A recently released survey of the 2012 senior class is shedding light on topics ranging from student satisfaction with academics and social life to how much time students spend on schoolwork and at jobs.
Of the 2,407 seniors, 942 — or nearly 40 percent — participated in the survey, which was last distributed in 2010. The report also includes a comparison for most questions to responses received from peer schools, including Brown, Cornell, Yale and Northwestern universities.
Among the results, while 86 percent of students said they were either “generally satisfied” or “very satisfied” with their education at Penn, a significant disparity existed across different types of courses. More than 90 percent of students reported satisfaction with humanities, arts and social science courses, but just over half said they were satisfied with their natural science and math courses. Additionally, only 11 percent said they were “very satisfied” with pre-med courses.
“I’m not surprised by those results,” said College sophomore Elizabeth Joseph, who is pre-med. “There’s that constant pressure to do well and beat the curve, compared to humanities classes where I guess it is a bit more laid-back. I feel like I do get the best learning experiences out of my humanities classes.”
Executive Director for Education and Academic Planning in the Provost’s Office Rob Nelson stressed that he was pleased with the sense of satisfaction with safety and security on campus — 96 percent said they were satisfied with campus security and police — and the higher average satisfaction with recreational facilities than students reported in 2010. He attributed much of the increase to the opening of Penn Park.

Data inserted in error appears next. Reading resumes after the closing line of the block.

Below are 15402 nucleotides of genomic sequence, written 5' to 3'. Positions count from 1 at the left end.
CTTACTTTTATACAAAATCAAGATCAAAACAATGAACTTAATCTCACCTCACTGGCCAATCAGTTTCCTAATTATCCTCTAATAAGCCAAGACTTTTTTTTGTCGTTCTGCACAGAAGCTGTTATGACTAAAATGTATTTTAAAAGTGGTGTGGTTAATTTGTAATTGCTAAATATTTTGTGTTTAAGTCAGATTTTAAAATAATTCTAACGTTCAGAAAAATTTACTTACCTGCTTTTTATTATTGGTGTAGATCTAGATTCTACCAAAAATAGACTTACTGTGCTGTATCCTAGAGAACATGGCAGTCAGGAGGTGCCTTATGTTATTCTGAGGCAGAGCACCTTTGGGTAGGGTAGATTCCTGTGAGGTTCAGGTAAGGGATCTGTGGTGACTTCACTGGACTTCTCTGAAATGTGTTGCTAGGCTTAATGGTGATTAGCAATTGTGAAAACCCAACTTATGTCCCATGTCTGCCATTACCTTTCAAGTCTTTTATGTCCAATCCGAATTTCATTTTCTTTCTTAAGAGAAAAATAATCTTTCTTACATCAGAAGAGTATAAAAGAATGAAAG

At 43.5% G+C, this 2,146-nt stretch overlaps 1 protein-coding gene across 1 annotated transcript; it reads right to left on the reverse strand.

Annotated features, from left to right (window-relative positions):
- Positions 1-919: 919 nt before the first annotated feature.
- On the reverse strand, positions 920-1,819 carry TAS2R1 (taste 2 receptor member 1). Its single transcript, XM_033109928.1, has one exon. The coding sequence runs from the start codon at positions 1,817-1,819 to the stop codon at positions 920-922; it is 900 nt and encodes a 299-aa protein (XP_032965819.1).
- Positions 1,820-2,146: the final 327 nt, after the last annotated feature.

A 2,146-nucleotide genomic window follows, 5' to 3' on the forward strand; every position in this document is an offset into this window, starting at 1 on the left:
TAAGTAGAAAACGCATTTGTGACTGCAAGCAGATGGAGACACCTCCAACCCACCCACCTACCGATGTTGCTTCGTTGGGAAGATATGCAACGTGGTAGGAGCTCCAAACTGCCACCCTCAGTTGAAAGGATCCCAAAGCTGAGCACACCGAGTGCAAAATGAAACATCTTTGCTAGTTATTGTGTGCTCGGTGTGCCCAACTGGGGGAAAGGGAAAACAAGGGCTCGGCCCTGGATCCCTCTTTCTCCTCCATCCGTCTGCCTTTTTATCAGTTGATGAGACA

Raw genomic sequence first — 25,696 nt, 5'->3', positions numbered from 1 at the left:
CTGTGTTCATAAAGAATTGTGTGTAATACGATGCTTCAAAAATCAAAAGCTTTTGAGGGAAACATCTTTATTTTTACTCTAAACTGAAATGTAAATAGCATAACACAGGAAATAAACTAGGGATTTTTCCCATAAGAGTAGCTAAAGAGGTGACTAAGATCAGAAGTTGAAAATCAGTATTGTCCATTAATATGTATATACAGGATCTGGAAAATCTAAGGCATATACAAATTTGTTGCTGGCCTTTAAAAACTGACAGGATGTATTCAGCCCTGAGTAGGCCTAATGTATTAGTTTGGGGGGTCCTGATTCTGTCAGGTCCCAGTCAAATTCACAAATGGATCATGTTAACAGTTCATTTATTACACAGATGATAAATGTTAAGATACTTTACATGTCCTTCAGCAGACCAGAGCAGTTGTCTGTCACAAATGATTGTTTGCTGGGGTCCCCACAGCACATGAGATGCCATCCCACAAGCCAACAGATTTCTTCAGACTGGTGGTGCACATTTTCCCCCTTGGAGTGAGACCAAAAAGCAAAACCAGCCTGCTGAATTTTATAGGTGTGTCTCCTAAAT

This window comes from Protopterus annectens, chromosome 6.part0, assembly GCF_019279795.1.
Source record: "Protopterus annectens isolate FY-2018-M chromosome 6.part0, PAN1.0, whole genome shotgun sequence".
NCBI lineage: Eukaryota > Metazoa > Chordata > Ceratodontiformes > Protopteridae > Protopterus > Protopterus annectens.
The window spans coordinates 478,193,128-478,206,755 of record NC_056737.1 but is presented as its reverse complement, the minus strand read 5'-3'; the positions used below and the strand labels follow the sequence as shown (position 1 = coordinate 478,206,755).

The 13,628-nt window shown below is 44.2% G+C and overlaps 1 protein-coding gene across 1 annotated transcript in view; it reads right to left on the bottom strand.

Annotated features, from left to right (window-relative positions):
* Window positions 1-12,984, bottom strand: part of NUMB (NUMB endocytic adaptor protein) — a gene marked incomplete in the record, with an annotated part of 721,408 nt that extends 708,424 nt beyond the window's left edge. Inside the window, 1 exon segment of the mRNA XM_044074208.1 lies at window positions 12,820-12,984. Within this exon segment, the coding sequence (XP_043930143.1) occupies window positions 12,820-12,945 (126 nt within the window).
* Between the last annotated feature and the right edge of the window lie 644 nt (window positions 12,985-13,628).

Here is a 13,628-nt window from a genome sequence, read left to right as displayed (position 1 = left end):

“It gave us a huge increase in the amount of green space available to students — both athletic facilities, and also the kinds of green space where you can throw a frisbee around,” Nelson said.
Penn Park also opened opportunities for higher quality structured recreational activities, according to PennRec Director of Recreation Amy Wagner.
“We appreciate hearing that our satisfaction rate has gone up with the student body,” Wagner said in an email. “A lot of it can be attributed to Penn Park — the opening of that facility had a big impact on the quality of our intramural sports leagues, the club programs and our outdoor recreation events and classes.”
Of those who took the survey, 46 percent reported participating in research with a faculty member — seven points lower than the average number reported by the peer comparison group. Nelson partially attributed this to the differences between the four undergraduate schools.
“Wharton students are doing a lot of analysis and research, but may not perceive themselves as doing research the way Engineering and Arts and Sciences students do,” Nelson said. “If I’m a Wharton student, I may be working one-on-one developing a business plan or doing a stock analysis or some kind of financial analysis with a professor, but I’m going to think of myself as learning to be a financial analyst, not doing research.”
More than a third of students said that they had to forgo an unpaid internship or research opportunity to instead work for pay. While Director of Financial Aid Joel Carstens said in an email that this number puts Penn in line with its Ivy peers, Nelson stressed that the University is working on efforts to allow students to pursue these opportunities by providing grants to students to conduct research over the summer or participate in an internship abroad.
Once he reviews the survey with the Council of Undergraduate Deans, Nelson will send the relevant results to a number of departments, including Career Services and the Center for Undergraduate Research and Fellowships. These departments will then be responsible for using the data in their future plans.
“My sense of how the survey is used isn’t to say we dropped two points in a category, therefore we must reallocate our budgets,” Nelson said. “It’s really more a benchmark to see what we know about Penn students and what we’re seeing in the survey. And if something doesn’t line up, it could be a prompt for further investigation.”
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